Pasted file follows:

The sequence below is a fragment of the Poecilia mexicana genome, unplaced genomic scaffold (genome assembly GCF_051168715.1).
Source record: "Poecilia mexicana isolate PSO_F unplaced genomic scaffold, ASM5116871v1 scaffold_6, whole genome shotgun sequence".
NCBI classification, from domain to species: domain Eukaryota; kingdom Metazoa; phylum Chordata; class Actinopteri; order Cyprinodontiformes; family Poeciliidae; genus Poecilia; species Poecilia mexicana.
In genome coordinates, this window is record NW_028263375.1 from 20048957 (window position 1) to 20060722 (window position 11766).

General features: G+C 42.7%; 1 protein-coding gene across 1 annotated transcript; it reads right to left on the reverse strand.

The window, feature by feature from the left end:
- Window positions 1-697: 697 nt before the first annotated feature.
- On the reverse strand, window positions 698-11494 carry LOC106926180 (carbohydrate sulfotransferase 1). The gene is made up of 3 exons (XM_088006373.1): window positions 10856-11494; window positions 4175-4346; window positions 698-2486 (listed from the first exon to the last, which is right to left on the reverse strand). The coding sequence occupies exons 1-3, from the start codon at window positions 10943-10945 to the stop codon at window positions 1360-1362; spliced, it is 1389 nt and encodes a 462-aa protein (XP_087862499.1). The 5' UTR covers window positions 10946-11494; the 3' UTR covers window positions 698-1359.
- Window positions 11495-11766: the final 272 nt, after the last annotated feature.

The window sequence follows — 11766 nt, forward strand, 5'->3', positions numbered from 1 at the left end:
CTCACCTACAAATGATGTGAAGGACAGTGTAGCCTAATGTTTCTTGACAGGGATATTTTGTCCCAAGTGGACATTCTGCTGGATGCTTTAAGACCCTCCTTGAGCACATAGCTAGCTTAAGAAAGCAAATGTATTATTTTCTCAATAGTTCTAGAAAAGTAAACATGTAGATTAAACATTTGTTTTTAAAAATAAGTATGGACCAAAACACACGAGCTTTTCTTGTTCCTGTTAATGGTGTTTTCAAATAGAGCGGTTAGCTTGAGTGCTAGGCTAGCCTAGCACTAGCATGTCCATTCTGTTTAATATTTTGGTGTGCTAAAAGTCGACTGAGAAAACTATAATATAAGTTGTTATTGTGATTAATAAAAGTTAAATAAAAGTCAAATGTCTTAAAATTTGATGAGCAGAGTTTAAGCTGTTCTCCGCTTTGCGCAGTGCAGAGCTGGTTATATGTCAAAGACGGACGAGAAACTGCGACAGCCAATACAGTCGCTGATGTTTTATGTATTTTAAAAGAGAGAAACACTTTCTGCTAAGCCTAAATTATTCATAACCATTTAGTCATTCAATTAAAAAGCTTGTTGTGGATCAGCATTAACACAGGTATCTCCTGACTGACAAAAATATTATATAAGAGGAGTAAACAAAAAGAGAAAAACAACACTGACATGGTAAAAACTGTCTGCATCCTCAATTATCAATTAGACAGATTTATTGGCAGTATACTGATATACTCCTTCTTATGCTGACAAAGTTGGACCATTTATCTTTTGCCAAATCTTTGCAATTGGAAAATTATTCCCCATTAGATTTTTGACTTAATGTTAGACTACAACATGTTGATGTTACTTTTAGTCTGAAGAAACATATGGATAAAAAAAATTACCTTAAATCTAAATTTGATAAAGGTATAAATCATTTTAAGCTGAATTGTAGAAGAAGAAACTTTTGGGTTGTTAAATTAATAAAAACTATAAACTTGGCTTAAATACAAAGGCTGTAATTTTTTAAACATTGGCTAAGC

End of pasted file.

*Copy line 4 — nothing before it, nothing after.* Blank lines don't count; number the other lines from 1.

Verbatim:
In genome coordinates, this window is record NW_028263375.1 from 20048957 (window position 1) to 20060722 (window position 11766).